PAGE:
Extracting Power Queries

TL;DR Another place to find your Power BI queries is in the data sources of the embedded tabular model. They are stored in a zip file which is encoded as a base64 string in the Mashup field of the connection string.

While we are waiting for Microsoft team to release new features that would allow exporting Power Query queries outside Power BI ecosystem, we might as well explore all of the other possibilities available to us. So far I’ve counted 3 ways of getting a hold of our precious M queries:

  1. Sending a frown email
  2. Parsing the *.pbix files
  3. Using the clipboard (doh!)

As I’ve been poking around this black box that is Power BI, I have discovered another place where M queries are stored — the data source connection string of the embedded tabular model. The steps that I took in order to get there are:

  1. Find the port number on which the $Embedded$ Tabular model is running on
  2. Connect to that Tabular instance and get the Connection Strings of the Tabular Schema Data Sources
  3. Parse the Connection Strings for Mashup field
  4. Convert the base64 Mashup field into a binary file
  5. Unzip the binary file and display Formulas/Section1.m file

Here is me trying to do everything in one go via PowerShell.


When it comes to scripting, the power of the Shell is far greater than that of the Query, but in this case all of the prerequisites are there to replicate the above steps in pure M.


Finding $Embedded$ Tabular port number

I’ve tried to solve this problem before via R scripts, however as Mim pointed out to me, there is a simpler Power Query way of doing this. Because Power BI stores its auto generated port number for the tabular model in a text file (msmdsrv.port.txt) under AnalysisServicesWorkspaces, the task is reduced to reading the contents of that file.

By the way my approach uses a short circuit logic, assuming that the NTFS Access Date records for C:/Users are up to date, apparently they might take up to an hour to update. So if you find this script misbehaving have a look at Imke’s blog post for the original script.

Get Tabular Schema Data Sources

You can read about the latest undocumented Tabular DMVs from Meagan’s blog, or fire up SQL Server Profiler, check the boxes for End Command events, and script out the tabular model from SSMS and you’ll  discover a plethora of DMV being displayed in the profiler’s trace. DMV hiding all of the connection strings is TMSCHEMA_DATA_SOURCES.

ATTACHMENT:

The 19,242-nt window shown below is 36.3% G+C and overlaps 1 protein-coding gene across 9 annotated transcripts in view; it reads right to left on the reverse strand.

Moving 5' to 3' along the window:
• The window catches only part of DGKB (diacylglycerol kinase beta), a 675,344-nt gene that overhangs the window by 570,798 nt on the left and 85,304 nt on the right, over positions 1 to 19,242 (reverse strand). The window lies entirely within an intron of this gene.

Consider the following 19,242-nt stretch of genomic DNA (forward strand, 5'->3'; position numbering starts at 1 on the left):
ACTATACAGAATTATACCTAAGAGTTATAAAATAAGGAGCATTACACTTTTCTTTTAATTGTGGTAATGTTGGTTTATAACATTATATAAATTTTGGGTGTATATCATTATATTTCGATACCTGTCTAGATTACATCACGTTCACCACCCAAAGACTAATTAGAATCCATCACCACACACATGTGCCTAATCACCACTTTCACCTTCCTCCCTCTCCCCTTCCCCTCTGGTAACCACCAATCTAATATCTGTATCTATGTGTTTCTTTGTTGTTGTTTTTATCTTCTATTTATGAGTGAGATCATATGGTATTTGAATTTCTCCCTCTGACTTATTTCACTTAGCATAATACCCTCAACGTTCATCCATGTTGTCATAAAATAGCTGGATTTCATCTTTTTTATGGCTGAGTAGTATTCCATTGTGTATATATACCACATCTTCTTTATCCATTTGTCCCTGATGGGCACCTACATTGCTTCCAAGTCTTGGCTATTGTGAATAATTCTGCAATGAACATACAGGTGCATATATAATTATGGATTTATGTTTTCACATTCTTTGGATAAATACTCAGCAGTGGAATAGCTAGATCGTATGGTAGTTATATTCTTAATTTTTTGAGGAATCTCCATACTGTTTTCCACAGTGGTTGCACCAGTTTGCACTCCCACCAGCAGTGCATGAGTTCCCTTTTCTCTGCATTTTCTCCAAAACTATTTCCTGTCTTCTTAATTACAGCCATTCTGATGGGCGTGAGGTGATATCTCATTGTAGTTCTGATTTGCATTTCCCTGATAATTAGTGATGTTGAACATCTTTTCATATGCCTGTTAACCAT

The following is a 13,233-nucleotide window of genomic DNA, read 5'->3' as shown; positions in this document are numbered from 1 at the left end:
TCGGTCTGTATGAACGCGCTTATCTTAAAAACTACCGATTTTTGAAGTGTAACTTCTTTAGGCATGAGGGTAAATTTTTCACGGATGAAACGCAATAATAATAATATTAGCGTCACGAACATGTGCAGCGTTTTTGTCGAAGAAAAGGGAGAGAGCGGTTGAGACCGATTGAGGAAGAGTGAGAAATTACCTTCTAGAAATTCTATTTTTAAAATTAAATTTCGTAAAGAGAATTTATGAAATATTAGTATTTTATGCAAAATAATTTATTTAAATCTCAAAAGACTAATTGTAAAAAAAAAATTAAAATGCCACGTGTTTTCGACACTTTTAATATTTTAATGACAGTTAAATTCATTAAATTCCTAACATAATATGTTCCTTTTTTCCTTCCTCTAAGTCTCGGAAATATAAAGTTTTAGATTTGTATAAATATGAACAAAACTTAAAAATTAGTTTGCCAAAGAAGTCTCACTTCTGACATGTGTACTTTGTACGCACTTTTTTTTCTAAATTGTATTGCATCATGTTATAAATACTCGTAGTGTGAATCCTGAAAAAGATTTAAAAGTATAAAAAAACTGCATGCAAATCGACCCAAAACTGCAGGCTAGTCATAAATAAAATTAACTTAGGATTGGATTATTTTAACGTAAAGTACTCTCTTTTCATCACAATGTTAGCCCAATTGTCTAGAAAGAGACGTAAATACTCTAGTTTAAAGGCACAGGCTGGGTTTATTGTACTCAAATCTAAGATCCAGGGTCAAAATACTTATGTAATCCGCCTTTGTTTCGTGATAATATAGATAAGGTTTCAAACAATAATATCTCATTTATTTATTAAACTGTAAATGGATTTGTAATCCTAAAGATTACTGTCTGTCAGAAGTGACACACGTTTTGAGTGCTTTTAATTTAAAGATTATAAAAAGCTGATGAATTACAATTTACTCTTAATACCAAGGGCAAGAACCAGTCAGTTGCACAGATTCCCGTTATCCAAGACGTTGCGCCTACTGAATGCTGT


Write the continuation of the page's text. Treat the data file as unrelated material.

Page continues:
Extract Mashup field into binary

I’ve encountered some difficulties parsing the connection string with a Text.Split function so I’ve used a Splitter function instead.

Unzip Formulas/Section1.m from Mashup binary

I’ve seen at least 2 functions for unzipping files in Power Query written by KenR and Mark White. Also I’ve described before how to call R unz function from an R.Execute wrapper. This is the result of combining the two.

Wrapping all of the functions above and adjusting them to support multiple instances of Power BI while applying some minification techniques we get the final M script.

Some of the use cases that are still left for me to explore with this approach:

  • pushing M scripts to GitHub, thus replicating the query catalog functionality
  • exporting the Power Queries to *.odc files and consequently importing M scripts from Power BI desktop into Excel

 PowerShell version

For the curious minds, here is the PowerShell code I used in Power Query reconnaissance.

Please note that this approach can be used for extracting Power Queries for already loaded data and only in Power BI desktop.

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